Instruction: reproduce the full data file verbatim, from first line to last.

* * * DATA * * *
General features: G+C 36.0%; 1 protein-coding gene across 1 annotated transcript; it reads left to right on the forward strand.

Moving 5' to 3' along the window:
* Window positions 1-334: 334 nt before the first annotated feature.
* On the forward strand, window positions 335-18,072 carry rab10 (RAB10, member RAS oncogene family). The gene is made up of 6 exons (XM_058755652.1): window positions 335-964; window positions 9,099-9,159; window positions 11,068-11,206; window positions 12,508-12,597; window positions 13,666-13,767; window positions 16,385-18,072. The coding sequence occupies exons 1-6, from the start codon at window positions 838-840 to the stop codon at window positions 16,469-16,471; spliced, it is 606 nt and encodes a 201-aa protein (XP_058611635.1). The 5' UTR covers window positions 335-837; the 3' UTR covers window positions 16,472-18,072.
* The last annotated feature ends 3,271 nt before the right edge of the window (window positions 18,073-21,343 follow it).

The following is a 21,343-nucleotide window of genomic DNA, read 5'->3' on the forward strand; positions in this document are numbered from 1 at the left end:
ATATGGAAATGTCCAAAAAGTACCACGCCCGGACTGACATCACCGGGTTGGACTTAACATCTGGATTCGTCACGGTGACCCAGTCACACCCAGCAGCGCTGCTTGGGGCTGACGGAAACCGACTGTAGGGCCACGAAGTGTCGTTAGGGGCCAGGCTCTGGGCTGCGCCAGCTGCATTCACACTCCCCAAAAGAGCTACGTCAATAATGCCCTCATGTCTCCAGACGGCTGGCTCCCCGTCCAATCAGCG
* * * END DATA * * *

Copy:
General features: G+C 36.0%; 1 protein-coding gene across 1 annotated transcript; it reads left to right on the forward strand.

Moving 5' to 3' along the window:
* Window positions 1-334: 334 nt before the first annotated feature.
* On the forward strand, window positions 335-18,072 carry rab10 (RAB10, member RAS oncogene family). The gene is made up of 6 exons (XM_058755652.1): window positions 335-964; window positions 9,099-9,159; window positions 11,068-11,206; window positions 12,508-12,597; window positions 13,666-13,767; window positions 16,385-18,072. The coding sequence occupies exons 1-6, from the start codon at window positions 838-840 to the stop codon at window positions 16,469-16,471; spliced, it is 606 nt and encodes a 201-aa protein (XP_058611635.1). The 5' UTR covers window positions 335-837; the 3' UTR covers window positions 16,472-18,072.
* The last annotated feature ends 3,271 nt before the right edge of the window (window positions 18,073-21,343 follow it).

The following is a 21,343-nucleotide window of genomic DNA, read 5'->3' on the forward strand; positions in this document are numbered from 1 at the left end:
ATATGGAAATGTCCAAAAAGTACCACGCCCGGACTGACATCACCGGGTTGGACTTAACATCTGGATTCGTCACGGTGACCCAGTCACACCCAGCAGCGCTGCTTGGGGCTGACGGAAACCGACTGTAGGGCCACGAAGTGTCGTTAGGGGCCAGGCTCTGGGCTGCGCCAGCTGCATTCACACTCCCCAAAAGAGCTACGTCAATAATGCCCTCATGTCTCCAGACGGCTGGCTCCCCGTCCAATCAGCG